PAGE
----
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Diany2011-ORingRelaxation-JJMIE -91-10.pdf
JJMIE
Volume 5, Number 6, Dec. 2011
ISSN 1995-6665
Pages 478 - 482
Jordan Journal of Mechanical and Industrial Engineering
Finite element analysis for short term O-ring relaxation
Mohammed Diany*,a , Hicham Aissaouib
a
Mechanical Engineering Dept, Faculté des Sciences et Techniques de Béni Mellal, Mghila BP 523 Béni Mellal, 23000 Morocco
b
Electrical Engineering Dept, Faculté des Sciences et Techniques de Béni Mellal, Mghila BP 523 Béni Mellal, 23000 Morocco
Abstract
O-rings are used in machine devices like the seals components. They are inexpensive, and have simple mounting
requirements. In this article, an axisymmetric finite element model is proposed to study the O-ring relaxation during the first
day of its installation in the unrestrained axial loading case. The results of the numerical model are compared with those of an
analytical approach based on the classical Hertzian theory of the contact. The contact stress profiles and the peak contact
stresses are determined versus the time relaxation in order to specify the working conditions thresholds.
© 2011 Jordan Journal of Mechanical and Industrial Engineering. All rights reserved
Keywords: O-ring; contact pressure; analytical modelling;relaxation; FEA
Nomenclature
1. Introduction
F
e
d
D
C
R
b
The elastomeric O-ring gaskets are widely used in
hydraulic and pneumatic equipments to ensure the sealing
of shafts, pistons and lids. The correct operation is due to
the good tightening of the joint that generate a contact
pressures able to confine the fluids inside a rooms or to
prevent their passage from one compartment to another.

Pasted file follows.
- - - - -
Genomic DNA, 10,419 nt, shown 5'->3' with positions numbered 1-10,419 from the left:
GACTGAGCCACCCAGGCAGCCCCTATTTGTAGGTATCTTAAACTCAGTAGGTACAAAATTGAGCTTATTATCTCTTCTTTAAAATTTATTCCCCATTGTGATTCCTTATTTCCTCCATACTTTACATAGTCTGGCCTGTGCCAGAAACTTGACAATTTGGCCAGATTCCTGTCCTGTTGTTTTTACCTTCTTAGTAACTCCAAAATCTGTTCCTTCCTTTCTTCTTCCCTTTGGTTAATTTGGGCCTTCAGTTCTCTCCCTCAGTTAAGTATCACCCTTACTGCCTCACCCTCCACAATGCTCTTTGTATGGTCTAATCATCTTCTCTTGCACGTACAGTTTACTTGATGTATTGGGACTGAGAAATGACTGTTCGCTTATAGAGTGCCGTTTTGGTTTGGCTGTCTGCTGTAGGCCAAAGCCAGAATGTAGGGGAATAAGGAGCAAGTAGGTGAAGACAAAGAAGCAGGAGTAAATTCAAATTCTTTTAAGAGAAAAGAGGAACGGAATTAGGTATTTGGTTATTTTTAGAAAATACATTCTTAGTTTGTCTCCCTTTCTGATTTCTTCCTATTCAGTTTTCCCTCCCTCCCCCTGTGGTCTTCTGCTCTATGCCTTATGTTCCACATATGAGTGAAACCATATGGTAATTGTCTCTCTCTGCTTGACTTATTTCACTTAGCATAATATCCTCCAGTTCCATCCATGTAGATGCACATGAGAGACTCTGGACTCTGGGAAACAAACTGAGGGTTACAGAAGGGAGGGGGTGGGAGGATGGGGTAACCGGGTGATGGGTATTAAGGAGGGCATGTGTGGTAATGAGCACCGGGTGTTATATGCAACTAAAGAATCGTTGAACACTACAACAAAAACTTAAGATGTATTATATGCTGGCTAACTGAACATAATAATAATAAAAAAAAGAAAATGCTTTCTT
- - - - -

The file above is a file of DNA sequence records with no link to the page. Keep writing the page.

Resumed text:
Several studies are carried out to model the O-ring
behaviour but without taking in account the effect of the
relaxation and creep phenomena. The equations developed
until today to determine analytically the distribution and
the values of the contact pressure are deduced from the
conventional Hertzian theory of the contact [1]. The
correct operation of the O-ring is conditioned, on the one
hand, by the maximum value of the contact pressure
created during the O-ring compression and on the other
hand by maintaining in operating stage a minimal
threshold value below which the sealing of the joint is
blamed. So the evaluation of the maximum value of
contact pressure evolution in time has a primary
importance to ensure the correct O-ring function during its
nominal lifespan. In this article, it is proposed to study the
O-ring relaxation during the first hours of its installation in
the unrestrained axial loading case, figure 1.
po
Erelax
Ej
j
j 
F
e
d
D
C
R
b
x
po
Erelax
Ej
j
j 


*
Corresponding author. e-mail: [email protected]
(a)
F
(b)
D
F
2e
F
d
x
total compression load (N)
initial O-ring axial displacement (mm)
the O-ring cross-section diameter (mm)
the O-ring mean diameter (mm)
the ratio e/d
the axial compression ratio
the contact width between the gasket and plat (mm)
radial position compared to the vertical axis of
the O-ring cross-section (mm)
maximum contact pressure value or peak contact
stress (MPa)
relaxation modulus (MPa)
elastic modulus for gasket (MPa)
coefficient
relaxation time (s)
total compression load (N)
initial O-ring axial displacement (mm)
the O-ring cross-section diameter (mm)
the O-ring mean diameter (mm)
the ratio e/d
the axial compression ratio
the contact width between the gasket and plat (mm)
radial position compared to the vertical axis of
the O-ring cross-section (mm)
maximum contact pressure value or peak contact
stress (MPa)
relaxation modulus (MPa)
elastic modulus for gasket (MPa)
coefficient
relaxation time (s)
Radial
position, x
Figure 1: Unrestrained axial loading assembly.
D
F
479
© 2011 Jordan Journal of Mechanical and Industrial Engineering. All rights reserved - Volume 5, Number 6 (ISSN 1995-6665)